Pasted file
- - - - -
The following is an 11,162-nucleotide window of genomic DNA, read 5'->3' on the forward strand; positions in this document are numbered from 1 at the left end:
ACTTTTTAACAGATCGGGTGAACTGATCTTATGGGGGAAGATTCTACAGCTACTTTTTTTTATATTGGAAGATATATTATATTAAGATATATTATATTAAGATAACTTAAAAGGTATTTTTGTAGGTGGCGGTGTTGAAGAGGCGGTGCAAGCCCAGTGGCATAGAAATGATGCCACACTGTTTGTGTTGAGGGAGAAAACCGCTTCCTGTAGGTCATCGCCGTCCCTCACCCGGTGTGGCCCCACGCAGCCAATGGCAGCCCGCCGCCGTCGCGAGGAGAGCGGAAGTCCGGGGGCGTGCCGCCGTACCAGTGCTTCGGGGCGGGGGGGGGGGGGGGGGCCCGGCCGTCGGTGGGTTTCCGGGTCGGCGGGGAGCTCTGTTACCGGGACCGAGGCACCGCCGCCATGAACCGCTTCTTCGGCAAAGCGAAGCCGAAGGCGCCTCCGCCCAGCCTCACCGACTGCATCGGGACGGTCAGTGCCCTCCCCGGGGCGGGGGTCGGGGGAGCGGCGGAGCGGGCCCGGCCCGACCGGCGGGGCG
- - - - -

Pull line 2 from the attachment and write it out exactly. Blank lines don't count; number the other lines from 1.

ACTTTTTAACAGATCGGGTGAACTGATCTTATGGGGGAAGATTCTACAGCTACTTTTTTTTATATTGGAAGATATATTATATTAAGATATATTATATTAAGATAACTTAAAAGGTATTTTTGTAGGTGGCGGTGTTGAAGAGGCGGTGCAAGCCCAGTGGCATAGAAATGATGCCACACTGTTTGTGTTGAGGGAGAAAACCGCTTCCTGTAGGTCATCGCCGTCCCTCACCCGGTGTGGCCCCACGCAGCCAATGGCAGCCCGCCGCCGTCGCGAGGAGAGCGGAAGTCCGGGGGCGTGCCGCCGTACCAGTGCTTCGGGGCGGGGGGGGGGGGGGGGGCCCGGCCGTCGGTGGGTTTCCGGGTCGGCGGGGAGCTCTGTTACCGGGACCGAGGCACCGCCGCCATGAACCGCTTCTTCGGCAAAGCGAAGCCGAAGGCGCCTCCGCCCAGCCTCACCGACTGCATCGGGACGGTCAGTGCCCTCCCCGGGGCGGGGGTCGGGGGAGCGGCGGAGCGGGCCCGGCCCGACCGGCGGGGCG